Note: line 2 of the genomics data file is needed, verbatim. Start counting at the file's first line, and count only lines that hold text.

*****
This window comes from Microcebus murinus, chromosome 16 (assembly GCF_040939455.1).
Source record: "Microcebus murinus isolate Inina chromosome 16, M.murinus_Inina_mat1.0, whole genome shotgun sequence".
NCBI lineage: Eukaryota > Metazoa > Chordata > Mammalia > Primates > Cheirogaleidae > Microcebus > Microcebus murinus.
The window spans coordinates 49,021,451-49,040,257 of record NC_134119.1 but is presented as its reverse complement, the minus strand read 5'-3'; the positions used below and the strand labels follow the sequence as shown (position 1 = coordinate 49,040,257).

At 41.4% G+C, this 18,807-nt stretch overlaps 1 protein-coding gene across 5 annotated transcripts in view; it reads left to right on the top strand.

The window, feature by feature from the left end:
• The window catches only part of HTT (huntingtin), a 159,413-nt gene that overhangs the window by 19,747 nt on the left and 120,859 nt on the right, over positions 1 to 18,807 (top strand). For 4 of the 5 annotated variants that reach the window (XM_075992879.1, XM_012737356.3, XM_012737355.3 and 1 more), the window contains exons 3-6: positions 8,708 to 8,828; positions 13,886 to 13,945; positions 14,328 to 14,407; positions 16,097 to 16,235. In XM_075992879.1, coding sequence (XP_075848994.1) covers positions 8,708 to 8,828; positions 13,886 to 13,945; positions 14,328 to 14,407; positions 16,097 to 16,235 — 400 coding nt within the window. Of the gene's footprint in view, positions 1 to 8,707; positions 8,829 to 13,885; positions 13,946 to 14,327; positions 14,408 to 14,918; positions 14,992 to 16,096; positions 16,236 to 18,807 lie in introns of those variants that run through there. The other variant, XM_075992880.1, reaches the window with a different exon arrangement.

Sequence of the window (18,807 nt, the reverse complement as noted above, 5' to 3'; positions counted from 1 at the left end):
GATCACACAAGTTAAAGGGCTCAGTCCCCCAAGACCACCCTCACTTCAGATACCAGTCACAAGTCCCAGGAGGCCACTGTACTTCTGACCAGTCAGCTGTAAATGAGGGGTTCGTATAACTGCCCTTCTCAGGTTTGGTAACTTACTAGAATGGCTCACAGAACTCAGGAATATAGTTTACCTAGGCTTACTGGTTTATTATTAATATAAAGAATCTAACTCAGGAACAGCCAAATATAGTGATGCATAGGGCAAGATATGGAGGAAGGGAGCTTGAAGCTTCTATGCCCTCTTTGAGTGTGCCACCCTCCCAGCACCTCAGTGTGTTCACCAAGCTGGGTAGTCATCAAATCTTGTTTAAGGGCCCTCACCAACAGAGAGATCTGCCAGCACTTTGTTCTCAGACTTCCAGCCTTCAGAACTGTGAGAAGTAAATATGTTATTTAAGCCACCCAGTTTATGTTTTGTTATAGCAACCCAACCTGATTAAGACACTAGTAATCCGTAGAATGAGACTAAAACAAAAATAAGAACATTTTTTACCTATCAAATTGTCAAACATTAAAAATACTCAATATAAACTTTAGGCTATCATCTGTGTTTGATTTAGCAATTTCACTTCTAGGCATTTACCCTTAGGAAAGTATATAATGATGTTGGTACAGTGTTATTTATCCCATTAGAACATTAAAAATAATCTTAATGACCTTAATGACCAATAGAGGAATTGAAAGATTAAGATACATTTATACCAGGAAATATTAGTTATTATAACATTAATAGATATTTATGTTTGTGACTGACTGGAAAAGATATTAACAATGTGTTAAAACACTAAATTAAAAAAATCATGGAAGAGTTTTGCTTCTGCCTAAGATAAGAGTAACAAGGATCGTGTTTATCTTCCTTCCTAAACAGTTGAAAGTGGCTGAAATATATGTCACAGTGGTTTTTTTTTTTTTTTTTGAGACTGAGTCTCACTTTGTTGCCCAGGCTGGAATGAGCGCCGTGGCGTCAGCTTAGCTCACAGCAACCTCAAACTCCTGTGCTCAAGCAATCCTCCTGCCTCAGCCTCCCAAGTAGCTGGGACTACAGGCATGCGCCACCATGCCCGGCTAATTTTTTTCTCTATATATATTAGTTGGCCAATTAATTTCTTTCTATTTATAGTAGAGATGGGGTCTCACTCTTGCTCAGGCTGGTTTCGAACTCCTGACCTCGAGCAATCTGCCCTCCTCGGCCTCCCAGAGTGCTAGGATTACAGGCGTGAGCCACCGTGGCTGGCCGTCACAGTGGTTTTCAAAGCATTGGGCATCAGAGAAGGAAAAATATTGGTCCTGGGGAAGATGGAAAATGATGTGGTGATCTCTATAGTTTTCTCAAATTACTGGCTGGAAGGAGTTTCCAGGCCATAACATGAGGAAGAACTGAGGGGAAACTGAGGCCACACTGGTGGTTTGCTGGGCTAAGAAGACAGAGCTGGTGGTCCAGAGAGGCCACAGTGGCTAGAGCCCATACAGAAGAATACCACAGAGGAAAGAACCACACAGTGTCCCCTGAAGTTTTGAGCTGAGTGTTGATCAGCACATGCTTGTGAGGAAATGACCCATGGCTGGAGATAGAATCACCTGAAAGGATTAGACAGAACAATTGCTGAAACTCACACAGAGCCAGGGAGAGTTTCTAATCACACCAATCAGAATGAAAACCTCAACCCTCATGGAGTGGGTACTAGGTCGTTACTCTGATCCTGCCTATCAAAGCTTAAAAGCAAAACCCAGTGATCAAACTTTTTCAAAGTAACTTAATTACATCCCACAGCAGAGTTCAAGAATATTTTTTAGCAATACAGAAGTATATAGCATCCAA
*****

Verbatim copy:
Source record: "Microcebus murinus isolate Inina chromosome 16, M.murinus_Inina_mat1.0, whole genome shotgun sequence".